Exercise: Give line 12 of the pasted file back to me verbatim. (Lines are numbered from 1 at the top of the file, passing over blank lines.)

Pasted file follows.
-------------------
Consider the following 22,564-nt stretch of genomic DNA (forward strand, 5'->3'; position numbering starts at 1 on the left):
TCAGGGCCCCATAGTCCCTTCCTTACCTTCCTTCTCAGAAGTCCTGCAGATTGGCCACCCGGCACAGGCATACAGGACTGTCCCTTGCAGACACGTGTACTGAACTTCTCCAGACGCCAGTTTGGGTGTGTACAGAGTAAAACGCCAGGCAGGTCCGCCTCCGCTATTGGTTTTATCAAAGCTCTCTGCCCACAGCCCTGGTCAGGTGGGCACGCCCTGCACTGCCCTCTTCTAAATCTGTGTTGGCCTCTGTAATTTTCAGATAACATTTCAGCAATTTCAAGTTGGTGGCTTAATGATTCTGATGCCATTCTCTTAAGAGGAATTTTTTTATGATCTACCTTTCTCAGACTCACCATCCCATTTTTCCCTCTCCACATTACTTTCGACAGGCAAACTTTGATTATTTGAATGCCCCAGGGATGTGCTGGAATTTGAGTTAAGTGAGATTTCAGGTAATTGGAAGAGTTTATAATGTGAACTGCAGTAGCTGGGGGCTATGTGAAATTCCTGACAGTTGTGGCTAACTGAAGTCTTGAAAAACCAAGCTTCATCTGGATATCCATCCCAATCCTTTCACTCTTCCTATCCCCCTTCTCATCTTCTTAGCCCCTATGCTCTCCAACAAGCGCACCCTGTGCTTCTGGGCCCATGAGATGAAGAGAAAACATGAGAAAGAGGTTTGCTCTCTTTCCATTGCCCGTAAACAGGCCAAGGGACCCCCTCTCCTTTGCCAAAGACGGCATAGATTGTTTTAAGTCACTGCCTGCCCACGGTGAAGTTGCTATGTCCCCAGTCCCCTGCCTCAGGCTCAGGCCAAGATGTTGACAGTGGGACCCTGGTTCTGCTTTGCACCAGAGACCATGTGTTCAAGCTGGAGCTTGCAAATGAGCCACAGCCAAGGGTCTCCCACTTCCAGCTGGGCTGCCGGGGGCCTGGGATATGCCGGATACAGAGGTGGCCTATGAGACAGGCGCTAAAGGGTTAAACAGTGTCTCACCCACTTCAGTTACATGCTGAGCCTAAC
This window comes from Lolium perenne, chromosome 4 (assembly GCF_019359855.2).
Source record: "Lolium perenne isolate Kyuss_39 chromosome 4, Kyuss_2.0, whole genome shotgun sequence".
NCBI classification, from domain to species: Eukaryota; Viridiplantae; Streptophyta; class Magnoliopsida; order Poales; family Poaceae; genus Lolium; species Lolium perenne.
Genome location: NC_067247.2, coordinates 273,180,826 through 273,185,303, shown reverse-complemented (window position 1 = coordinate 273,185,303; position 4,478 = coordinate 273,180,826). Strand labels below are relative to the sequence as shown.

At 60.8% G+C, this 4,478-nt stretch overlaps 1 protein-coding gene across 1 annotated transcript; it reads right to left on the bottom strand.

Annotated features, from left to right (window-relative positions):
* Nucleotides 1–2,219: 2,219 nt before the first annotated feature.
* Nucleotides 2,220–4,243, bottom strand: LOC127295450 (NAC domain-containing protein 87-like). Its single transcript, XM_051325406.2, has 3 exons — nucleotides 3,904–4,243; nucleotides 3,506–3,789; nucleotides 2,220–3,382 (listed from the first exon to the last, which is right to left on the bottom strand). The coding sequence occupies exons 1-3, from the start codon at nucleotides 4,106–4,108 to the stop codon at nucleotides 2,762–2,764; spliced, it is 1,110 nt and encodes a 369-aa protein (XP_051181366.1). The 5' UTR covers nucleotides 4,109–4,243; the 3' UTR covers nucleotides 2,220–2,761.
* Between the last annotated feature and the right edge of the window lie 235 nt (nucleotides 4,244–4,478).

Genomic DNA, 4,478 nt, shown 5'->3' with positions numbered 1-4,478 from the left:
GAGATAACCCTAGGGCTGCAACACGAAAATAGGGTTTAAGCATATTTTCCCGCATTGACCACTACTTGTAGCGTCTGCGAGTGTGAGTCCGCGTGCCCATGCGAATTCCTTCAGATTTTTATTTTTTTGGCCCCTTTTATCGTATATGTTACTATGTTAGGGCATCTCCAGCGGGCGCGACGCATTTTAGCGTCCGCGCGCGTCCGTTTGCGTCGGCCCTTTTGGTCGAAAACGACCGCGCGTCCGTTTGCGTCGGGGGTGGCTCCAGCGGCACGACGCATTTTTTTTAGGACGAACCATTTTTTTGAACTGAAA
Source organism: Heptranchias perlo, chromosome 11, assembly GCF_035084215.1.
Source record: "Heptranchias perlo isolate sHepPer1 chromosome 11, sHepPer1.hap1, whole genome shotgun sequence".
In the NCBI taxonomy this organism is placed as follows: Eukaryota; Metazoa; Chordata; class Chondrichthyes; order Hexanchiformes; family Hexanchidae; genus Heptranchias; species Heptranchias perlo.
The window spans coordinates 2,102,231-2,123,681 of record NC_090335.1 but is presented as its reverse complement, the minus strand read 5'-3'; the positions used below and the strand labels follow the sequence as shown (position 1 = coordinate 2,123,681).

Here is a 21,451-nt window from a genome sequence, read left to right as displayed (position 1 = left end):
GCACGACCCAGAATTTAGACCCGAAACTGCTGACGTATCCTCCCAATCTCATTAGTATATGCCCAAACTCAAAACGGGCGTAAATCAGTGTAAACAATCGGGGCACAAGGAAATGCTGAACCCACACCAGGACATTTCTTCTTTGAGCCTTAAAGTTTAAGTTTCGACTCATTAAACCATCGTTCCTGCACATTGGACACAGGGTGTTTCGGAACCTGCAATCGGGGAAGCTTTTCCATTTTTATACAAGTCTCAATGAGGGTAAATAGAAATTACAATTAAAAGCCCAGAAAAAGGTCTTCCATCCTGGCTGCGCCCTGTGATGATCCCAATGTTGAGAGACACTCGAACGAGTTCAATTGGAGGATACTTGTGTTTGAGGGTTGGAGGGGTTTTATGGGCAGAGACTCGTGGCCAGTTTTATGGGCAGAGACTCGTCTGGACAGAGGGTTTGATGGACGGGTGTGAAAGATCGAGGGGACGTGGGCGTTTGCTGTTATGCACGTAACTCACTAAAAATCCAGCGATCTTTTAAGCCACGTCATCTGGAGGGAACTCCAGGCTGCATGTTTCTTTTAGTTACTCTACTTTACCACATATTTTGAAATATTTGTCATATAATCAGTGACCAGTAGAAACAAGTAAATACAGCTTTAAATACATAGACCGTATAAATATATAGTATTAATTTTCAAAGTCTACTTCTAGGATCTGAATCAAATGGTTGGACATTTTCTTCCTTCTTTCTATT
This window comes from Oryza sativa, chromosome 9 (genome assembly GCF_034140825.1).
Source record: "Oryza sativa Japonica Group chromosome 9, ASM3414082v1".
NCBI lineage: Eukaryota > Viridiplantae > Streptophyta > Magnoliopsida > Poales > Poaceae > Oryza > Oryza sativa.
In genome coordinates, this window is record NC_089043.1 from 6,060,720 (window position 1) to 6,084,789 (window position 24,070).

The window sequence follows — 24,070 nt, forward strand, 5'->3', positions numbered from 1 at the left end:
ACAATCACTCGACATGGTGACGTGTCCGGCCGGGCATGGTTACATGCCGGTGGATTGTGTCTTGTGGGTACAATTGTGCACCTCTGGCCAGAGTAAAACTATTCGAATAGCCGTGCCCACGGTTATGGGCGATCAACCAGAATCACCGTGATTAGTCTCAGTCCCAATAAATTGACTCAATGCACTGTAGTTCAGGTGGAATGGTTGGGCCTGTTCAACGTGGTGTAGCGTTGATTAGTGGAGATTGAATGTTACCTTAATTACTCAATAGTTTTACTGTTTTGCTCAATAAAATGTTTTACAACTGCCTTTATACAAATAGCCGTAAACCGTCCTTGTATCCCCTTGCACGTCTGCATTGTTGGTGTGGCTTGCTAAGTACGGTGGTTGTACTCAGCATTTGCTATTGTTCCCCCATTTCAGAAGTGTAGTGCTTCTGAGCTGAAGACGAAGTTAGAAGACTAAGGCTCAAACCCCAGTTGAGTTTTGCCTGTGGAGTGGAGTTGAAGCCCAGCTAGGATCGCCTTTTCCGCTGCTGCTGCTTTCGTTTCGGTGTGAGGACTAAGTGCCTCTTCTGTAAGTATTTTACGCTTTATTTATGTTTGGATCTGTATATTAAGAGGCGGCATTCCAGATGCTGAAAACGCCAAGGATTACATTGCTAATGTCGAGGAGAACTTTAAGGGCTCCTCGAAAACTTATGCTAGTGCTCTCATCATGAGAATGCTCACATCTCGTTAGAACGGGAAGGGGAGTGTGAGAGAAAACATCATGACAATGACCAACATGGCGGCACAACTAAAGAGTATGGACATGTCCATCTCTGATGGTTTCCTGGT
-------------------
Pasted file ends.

Genomic DNA, 4,478 nt, shown 5'->3' with positions numbered 1-4,478 from the left: